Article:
Linux: Shared Memory

  • Shared memory allows two or more process to share a given region of memory created by another process. 
  • This is fastest form of IPC, because the data does not need to be copied between the client and the server. 
  • The trick in using shared memory is synchronizing the access to a given region among multiple processes.
  • If the server is placing data into the shared memory region, the client shouldn’t try to access the data until the server is done. 
  • Often Semaphores are used to synchronize shared memory access.
Advantages of Shared Memory:
 
Random Access
  • You can update a small piece in the middle of a data structure, rather than the entire structure 
Efficiency 
  • Unlike message queues and pipes, which copy data from the process into memory within the kernel, shared memory is directly accessed.
  • Shared memory resides in the user process memory, and is then shared among other processes.
Disadvantages of Shared Memory:
  • No automatic synchronization as in pipes or message queues (you have to provide any synchronization). Synchronize with semaphores or signals.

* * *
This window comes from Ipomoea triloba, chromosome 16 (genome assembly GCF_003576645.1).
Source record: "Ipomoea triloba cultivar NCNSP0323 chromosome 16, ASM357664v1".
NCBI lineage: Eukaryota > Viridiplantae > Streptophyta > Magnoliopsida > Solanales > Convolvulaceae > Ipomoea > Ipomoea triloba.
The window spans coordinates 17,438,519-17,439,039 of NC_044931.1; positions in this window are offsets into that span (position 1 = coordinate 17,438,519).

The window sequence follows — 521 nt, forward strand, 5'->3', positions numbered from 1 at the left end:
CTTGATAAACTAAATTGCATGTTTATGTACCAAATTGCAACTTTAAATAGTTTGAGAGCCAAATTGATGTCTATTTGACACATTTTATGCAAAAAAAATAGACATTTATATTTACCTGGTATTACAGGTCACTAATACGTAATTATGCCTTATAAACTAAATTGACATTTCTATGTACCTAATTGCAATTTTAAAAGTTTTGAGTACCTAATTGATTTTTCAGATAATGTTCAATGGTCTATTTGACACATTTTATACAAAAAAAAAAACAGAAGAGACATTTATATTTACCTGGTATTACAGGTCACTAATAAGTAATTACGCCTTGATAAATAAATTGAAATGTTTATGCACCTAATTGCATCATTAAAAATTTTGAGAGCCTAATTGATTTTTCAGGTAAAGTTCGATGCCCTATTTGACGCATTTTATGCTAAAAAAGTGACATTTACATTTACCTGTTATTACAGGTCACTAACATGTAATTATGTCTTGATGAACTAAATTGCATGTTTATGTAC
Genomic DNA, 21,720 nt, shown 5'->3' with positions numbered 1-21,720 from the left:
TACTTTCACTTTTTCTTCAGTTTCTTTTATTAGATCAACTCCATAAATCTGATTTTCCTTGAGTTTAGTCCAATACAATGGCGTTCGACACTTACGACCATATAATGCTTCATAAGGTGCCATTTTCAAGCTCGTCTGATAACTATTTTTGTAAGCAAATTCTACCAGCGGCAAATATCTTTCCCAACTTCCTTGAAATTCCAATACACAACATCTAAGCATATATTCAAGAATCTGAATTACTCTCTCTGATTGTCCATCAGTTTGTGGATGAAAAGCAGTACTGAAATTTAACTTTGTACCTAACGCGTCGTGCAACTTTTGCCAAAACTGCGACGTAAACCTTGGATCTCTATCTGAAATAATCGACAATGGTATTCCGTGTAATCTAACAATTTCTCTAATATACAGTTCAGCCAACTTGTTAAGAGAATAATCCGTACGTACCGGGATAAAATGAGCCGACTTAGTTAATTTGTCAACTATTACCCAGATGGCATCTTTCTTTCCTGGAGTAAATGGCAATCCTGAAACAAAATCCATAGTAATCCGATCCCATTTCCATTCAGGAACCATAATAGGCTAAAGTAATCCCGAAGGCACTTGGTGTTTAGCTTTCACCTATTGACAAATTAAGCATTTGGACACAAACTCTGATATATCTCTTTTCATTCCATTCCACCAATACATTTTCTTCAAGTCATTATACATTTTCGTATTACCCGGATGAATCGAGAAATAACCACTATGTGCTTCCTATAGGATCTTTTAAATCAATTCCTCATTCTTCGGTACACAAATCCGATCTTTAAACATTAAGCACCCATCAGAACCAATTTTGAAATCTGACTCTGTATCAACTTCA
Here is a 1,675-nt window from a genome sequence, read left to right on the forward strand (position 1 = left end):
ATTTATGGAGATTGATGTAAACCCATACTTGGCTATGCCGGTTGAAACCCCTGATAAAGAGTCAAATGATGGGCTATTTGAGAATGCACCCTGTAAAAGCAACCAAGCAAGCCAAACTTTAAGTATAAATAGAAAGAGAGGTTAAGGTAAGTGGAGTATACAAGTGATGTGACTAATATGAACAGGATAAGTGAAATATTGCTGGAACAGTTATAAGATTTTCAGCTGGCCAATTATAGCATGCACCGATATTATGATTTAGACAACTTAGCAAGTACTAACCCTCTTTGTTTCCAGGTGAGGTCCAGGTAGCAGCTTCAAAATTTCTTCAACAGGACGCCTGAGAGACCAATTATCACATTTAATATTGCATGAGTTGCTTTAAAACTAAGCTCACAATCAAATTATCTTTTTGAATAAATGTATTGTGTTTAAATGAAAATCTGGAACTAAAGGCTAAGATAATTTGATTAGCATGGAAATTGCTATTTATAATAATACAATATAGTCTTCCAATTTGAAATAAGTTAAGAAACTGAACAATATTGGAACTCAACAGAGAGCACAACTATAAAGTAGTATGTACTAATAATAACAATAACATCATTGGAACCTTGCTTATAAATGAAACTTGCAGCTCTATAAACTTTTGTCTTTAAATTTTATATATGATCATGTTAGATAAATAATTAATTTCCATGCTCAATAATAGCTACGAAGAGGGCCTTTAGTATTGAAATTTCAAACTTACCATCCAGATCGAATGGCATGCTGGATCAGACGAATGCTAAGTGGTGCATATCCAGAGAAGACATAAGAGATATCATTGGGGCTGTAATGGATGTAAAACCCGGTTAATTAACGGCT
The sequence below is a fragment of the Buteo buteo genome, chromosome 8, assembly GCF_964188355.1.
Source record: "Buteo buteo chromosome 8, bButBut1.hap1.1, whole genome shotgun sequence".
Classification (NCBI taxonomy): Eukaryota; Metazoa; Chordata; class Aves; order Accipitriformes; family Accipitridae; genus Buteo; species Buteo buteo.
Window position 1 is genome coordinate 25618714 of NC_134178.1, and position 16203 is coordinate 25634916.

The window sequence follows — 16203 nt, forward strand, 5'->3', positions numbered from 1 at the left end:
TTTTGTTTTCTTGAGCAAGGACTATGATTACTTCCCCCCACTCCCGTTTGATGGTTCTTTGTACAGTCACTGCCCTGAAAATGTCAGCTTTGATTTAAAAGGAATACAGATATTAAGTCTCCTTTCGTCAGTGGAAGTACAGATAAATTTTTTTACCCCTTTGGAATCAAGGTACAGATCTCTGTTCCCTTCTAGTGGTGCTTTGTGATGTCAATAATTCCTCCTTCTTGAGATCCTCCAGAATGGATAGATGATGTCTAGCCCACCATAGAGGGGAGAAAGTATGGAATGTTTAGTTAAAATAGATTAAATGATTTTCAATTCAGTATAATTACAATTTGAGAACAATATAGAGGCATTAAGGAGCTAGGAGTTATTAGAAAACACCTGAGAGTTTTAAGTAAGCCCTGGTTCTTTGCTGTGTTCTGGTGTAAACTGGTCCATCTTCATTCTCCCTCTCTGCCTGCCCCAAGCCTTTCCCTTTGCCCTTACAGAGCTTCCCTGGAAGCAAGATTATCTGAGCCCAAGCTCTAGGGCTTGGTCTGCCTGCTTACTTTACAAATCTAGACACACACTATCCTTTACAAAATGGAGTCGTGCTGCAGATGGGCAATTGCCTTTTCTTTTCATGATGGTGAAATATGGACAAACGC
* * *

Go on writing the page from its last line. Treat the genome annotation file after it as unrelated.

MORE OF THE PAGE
• You must remember that pointers are only valid within a given process.
Creating Shared Memory:

        int shmget (key_t key, size_t size, int shmflg); 

   -key is either a number or the constant IPC_PRIVATE shmid is returned    -size is the size of the shared memory data 
   -shmflg is a rights mask (0666) OR’d with one of the following: 
             IPC_CREAT will create or attach 
             IPC_EXCL creates new or it will error if it exists.

Attaching to Shared Memory:

After obtaining a shmid from shmget(), you need to attach or map the shared memory segment to your data reference: 
      
         void * shmat(int shmid, void * shmaddr, int shmflg)          
         -shmid is the id returned from shmget() 
         -shmaddr is the shared memory segment address. Set this to NULL and  
              let the system handle it. 
         -shmflg is one of the following (usually 0):
                               SHM_RDONLY sets the segment readonly
                               SHM_RND sets page boundary access
                               SHM_SHARE_MMU set first available aligned address

dettaching to Shared Memory:

             int shmdt (void *shmaddr);

Shared Memory Control:
        
             int shmctl (int shmid, int cmd, struct shmid_ds * buf);

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